narfna’s #CBR5 Review #84: The Guernsey Literary and Potato Peel Pie Society by Mary Ann Shaffer & Annie Barrows

guernseyMy sister gave me this book as a gift two or three Christmases ago. I put it on my shelf and forgot about it until a couple of months ago when she guilted me about not having read it. And really, she had a valid point. I’m usually the one who recommends books, and she always reads them, so when she does bother to give me a book I’ve never read before, the least I could do is return the favor. Unfortunately, I had somehow lost my copy, possibly in one of my several moves, possibly due to other unknown factors. So I had to go out and buy a new copy, and that fucker was $15.

Publishing industry, if you’re listening, $15 is too fucking much for a little 200 plus page book.

Guernsey is an epistolary novel that takes place post-WWII on the island of Guernsey, where an impromptu “literary society” popped up in response to the German occupation there. The main character is an author who is corresponding with the island’s inhabitants for research purposes, but she soon finds herself directly wrapped up in their lives.

Anyway, I was a little lost at first, what with the epistolary style and the fact that it just kind of jumps right in. I was just like, “huh?” for about the first ten pages or so, and then BOOM I was kind of in love. That feeling didn’t last all the way through the book, sadly, as the ending did feel a bit contrived and the main character felt a bit shoehorned in, but it was just such a happy little book I don’t even care. If you don’t like emotionally indulgent books, you probably won’t like this, but if you like a little sap and cheese with your steak (I don’t know, it’s late), then you should probably pick this up. The parts where they recount their war experiences were fascinating, and the members of the literary society made me want to move there and join just so I could hang out with them, the weirdos.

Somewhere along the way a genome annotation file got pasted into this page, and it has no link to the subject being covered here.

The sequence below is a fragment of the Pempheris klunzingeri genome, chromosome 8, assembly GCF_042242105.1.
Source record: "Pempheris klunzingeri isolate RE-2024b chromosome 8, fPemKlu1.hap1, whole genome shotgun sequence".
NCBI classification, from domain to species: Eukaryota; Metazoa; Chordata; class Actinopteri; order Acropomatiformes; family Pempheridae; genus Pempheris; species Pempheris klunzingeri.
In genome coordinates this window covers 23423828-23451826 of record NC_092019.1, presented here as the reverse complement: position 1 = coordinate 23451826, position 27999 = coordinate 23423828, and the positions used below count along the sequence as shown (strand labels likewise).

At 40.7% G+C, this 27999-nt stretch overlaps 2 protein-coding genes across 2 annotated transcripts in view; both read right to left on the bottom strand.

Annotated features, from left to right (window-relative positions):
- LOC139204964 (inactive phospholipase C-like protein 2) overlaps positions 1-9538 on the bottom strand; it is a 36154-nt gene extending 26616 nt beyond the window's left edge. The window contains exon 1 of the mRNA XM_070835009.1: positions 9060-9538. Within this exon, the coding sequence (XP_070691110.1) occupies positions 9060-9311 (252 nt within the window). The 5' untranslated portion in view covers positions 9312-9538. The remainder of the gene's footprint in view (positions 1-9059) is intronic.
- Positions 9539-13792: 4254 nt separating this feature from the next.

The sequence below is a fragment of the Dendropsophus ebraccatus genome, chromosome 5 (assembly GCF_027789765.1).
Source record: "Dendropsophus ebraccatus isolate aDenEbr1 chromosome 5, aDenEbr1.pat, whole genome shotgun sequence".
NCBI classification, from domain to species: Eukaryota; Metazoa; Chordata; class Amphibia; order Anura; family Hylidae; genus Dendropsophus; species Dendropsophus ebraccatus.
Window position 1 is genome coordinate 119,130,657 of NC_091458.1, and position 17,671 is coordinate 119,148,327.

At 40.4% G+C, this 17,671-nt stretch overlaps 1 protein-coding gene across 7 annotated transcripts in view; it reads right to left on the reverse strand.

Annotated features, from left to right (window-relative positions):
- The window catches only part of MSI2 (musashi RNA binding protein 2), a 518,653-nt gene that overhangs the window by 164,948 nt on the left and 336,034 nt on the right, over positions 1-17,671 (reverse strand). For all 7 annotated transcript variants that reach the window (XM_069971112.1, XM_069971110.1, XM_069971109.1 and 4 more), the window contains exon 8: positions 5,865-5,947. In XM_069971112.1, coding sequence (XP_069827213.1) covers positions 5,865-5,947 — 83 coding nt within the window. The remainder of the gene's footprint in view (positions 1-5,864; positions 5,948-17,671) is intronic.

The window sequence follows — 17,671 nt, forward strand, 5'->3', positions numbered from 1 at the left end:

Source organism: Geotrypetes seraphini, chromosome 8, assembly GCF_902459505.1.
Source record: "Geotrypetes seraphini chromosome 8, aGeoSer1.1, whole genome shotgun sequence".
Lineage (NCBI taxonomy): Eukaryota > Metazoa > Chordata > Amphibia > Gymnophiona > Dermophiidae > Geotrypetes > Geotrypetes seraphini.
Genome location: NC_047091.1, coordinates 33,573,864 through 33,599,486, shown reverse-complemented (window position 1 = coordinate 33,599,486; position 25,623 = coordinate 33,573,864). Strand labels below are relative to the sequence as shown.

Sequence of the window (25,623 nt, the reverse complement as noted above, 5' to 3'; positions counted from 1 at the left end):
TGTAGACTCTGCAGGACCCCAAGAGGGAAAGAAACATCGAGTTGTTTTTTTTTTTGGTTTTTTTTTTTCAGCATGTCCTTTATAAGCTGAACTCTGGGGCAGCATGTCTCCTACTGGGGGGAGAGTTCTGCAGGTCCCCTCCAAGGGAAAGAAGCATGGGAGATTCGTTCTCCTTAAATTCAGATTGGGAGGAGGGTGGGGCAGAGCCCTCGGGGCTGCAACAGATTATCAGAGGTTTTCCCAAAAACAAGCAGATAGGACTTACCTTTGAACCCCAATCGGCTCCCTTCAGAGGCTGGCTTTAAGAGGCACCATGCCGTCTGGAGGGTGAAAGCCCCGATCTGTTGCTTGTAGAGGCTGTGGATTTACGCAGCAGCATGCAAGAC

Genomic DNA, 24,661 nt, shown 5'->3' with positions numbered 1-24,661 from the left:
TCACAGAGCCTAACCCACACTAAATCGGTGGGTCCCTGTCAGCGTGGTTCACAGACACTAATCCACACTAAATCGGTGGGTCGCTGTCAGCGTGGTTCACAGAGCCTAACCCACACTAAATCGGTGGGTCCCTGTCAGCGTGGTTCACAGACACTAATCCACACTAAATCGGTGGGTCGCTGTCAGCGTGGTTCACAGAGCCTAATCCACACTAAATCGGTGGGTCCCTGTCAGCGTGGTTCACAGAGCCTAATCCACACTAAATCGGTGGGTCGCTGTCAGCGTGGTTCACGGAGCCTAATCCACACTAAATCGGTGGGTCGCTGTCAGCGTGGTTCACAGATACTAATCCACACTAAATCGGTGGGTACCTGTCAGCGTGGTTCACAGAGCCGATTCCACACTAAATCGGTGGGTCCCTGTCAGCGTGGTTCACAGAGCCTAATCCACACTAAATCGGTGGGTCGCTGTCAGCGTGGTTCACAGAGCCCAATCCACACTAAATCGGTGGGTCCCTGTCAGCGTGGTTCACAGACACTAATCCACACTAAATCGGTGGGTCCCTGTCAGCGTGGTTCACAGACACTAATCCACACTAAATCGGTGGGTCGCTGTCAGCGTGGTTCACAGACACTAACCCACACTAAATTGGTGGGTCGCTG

All in all, good rec from my sister. God, it’s only taken her twenty-six years to prove useful to me. JUST KIDDING. (That last part was a test to see if she’s reading this. Go about your business.)

dsbs42’s #CBR5 Review #6: The Guernsey Literary and Potato Peel Pie Society by Mary Ann Shaffer and Annie Barrows


guernsey

First, I would like to point out that if you are going to have a book take place in Britain, with characters from Britain, consisting of the letters that these British characters from Britain are writing to other British Britains, then you bloody well spell “honour” with a U, dammit! I’m not sure who is to blame for this, the publishers, the editors, or the authors, but come. on.

As for the actual story itself? Well, I found it endearing. Of course, it was incredibly cutesy (like Stars Hollow on rainbows), and most of the main characters lacked any actual human flaws. Also, and this is a common problem in epistolary novels, most of the many different characters’ letters – male and female, old and young, educated/literary and not – read suspiciously like they were written by the exact same person. I’m sure developing a unique voice for 10+ original characters is a difficult job, but them’s the breaks if you choose to structure your novel through letter.

The Guernsey Literary and Potato Peel Pie Society reminded me of nothing so much as The Secret Garden – so, so sickeningly sweet, and everyone is ridiculously wonderful, but you don’t really care because sometimes people really can be like that, and it works. There’s room in the world for books like this (and room for books like The Big Sleep, equally).

Read the complete review here!

Funkyfacecat’s #CBR5 Review #01 The Guernsey Literary and Potato Peel Pie Society by Mary Ann Shaffer and Annie Barrows